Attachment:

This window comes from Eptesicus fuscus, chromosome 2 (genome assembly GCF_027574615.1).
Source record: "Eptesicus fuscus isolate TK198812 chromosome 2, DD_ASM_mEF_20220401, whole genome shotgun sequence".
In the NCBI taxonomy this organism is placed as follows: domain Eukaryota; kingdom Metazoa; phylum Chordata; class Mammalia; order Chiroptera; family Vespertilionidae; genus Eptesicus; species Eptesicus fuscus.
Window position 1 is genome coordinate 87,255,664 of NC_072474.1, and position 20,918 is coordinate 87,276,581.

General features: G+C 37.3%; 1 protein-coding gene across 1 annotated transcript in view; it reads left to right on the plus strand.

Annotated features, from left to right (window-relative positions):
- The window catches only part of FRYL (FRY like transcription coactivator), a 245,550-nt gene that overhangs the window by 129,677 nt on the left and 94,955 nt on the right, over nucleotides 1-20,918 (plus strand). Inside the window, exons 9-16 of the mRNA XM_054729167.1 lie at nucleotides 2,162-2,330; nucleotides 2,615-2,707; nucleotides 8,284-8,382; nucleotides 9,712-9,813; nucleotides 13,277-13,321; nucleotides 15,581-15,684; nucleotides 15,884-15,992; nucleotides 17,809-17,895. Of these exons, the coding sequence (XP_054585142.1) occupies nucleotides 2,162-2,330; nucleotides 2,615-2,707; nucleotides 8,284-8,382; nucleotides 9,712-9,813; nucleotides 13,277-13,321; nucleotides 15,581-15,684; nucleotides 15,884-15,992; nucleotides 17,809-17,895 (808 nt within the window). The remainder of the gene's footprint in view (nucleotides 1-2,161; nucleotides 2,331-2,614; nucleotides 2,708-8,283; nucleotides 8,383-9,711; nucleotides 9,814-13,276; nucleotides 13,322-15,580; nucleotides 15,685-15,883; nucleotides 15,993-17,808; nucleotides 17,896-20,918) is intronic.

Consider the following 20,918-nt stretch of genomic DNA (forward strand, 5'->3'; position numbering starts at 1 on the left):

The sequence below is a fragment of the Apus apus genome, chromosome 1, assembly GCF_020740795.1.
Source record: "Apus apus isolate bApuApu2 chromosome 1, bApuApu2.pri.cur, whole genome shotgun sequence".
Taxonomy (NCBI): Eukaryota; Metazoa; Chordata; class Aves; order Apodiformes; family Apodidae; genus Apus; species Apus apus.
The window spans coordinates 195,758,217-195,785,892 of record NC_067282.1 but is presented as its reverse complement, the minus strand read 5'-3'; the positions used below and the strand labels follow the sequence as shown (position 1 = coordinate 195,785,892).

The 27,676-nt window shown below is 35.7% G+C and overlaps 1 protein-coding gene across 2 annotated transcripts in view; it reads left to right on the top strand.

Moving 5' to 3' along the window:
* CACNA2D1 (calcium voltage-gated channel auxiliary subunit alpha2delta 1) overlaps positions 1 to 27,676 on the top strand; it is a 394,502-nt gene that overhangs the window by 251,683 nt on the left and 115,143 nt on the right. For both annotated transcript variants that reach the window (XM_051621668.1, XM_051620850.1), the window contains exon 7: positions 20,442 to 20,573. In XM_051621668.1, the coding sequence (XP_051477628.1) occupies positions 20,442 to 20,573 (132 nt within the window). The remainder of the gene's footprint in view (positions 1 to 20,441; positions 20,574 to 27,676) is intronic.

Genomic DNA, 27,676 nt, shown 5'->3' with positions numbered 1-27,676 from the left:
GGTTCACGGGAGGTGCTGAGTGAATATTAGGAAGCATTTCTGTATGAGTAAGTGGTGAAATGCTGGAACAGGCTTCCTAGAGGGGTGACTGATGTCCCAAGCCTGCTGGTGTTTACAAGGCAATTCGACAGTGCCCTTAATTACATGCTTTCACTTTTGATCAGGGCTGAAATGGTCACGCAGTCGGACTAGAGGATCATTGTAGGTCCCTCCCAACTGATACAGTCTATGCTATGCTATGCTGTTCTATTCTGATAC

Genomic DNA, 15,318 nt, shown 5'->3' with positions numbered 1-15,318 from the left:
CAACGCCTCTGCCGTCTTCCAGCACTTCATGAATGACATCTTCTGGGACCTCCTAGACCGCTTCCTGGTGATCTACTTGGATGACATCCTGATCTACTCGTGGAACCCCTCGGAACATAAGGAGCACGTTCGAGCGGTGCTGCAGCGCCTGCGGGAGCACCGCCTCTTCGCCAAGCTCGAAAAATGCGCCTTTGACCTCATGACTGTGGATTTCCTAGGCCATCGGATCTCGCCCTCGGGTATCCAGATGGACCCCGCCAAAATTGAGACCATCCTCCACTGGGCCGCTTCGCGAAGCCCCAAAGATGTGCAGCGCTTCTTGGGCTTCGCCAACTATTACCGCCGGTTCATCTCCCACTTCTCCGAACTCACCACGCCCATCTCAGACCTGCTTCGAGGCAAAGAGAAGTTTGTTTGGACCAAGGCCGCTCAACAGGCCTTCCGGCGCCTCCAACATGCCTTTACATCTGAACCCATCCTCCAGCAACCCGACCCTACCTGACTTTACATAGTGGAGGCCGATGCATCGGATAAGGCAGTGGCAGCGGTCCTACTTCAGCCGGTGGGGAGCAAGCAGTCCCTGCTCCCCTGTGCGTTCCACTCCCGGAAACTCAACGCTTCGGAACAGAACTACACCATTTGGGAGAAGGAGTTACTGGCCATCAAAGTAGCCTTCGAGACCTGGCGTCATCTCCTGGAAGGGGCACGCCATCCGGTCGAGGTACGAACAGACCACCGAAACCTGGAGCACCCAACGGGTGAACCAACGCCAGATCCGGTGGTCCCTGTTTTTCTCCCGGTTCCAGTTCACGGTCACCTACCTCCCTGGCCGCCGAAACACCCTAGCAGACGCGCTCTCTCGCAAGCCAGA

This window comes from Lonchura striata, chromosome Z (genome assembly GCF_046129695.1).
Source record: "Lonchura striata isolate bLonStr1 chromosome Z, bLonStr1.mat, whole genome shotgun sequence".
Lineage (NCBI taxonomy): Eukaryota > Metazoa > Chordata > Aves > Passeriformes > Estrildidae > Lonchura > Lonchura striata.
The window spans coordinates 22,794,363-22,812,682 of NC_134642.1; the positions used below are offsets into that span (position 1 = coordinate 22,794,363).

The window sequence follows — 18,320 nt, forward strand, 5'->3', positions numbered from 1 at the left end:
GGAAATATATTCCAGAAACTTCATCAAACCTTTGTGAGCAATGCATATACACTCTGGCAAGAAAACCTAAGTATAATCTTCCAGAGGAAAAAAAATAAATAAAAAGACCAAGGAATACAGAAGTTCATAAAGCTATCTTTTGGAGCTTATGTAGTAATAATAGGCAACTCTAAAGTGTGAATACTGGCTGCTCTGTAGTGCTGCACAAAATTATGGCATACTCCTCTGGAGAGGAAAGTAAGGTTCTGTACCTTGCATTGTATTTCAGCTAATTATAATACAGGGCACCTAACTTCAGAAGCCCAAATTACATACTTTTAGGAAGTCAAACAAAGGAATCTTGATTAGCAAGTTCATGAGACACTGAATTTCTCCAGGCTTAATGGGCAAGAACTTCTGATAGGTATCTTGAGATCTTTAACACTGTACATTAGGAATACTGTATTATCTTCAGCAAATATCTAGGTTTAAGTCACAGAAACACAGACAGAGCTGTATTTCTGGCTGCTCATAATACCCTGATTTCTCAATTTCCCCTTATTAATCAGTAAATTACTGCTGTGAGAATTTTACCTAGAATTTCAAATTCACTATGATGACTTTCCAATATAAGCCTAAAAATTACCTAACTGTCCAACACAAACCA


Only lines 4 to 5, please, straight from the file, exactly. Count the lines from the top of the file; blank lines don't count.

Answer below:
Window position 1 is genome coordinate 87,255,664 of NC_072474.1, and position 20,918 is coordinate 87,276,581.

General features: G+C 37.3%; 1 protein-coding gene across 1 annotated transcript in view; it reads left to right on the plus strand.